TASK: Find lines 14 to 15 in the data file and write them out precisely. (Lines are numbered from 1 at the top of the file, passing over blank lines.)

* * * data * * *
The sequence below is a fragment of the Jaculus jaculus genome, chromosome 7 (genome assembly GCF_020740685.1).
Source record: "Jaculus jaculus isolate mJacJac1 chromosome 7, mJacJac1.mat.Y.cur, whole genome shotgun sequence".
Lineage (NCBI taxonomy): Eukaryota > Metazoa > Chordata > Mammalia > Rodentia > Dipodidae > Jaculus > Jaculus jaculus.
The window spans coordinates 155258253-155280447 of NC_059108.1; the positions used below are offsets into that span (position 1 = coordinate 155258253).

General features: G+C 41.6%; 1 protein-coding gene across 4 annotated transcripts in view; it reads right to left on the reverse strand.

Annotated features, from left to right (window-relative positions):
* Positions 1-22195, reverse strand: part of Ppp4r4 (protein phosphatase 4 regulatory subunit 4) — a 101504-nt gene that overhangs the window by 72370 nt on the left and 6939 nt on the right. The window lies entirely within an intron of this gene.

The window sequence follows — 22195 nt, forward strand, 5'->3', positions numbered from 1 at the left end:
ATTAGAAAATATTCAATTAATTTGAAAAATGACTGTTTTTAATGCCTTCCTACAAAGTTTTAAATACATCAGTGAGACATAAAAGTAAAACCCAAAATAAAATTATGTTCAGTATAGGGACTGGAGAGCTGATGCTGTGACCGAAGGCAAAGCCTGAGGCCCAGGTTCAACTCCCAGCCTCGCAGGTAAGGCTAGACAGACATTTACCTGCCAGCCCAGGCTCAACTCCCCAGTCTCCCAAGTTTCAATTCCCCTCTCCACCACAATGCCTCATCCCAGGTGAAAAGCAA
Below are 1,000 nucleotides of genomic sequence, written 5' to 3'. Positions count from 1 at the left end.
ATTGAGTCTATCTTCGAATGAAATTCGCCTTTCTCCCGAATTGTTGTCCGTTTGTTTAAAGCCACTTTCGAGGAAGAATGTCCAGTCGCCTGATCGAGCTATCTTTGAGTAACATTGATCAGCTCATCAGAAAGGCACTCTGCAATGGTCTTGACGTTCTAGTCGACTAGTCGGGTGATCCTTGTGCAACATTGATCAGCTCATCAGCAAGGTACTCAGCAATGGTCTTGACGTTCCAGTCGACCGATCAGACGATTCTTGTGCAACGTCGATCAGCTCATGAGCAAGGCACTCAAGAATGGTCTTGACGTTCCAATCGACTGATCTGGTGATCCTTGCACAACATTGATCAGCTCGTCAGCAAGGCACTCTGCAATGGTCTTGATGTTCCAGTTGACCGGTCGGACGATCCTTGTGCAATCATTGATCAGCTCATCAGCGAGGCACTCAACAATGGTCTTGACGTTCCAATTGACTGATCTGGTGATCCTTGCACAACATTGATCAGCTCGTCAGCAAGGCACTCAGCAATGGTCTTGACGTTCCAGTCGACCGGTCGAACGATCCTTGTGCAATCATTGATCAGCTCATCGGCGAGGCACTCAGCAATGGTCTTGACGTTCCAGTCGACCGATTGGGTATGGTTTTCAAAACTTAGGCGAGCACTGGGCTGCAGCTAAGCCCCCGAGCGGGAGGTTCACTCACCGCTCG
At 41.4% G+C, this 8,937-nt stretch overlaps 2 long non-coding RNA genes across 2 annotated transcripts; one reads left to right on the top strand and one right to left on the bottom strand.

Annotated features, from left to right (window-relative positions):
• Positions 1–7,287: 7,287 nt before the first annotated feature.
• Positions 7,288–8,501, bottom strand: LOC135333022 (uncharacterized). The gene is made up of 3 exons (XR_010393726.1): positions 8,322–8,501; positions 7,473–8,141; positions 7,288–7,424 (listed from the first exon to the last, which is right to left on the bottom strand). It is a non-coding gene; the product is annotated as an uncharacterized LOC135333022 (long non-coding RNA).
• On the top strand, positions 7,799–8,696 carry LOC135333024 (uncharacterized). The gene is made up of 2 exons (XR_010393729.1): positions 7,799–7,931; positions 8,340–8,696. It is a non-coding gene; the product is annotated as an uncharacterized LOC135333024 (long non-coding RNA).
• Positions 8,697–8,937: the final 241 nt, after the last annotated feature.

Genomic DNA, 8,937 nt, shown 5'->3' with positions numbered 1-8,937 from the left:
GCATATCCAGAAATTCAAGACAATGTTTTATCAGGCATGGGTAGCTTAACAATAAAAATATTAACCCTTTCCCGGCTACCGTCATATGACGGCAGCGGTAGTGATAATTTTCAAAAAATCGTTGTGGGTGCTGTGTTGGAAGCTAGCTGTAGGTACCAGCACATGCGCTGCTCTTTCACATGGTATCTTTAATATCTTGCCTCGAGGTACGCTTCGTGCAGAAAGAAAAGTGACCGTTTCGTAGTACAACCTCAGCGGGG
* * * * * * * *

• Positions 1–7,287: 7,287 nt before the first annotated feature.
• Positions 7,288–8,501, bottom strand: LOC135333022 (uncharacterized). The gene is made up of 3 exons (XR_010393726.1): positions 8,322–8,501; positions 7,473–8,141; positions 7,288–7,424 (listed from the first exon to the last, which is right to left on the bottom strand). It is a non-coding gene; the product is annotated as an uncharacterized LOC135333022 (long non-coding RNA).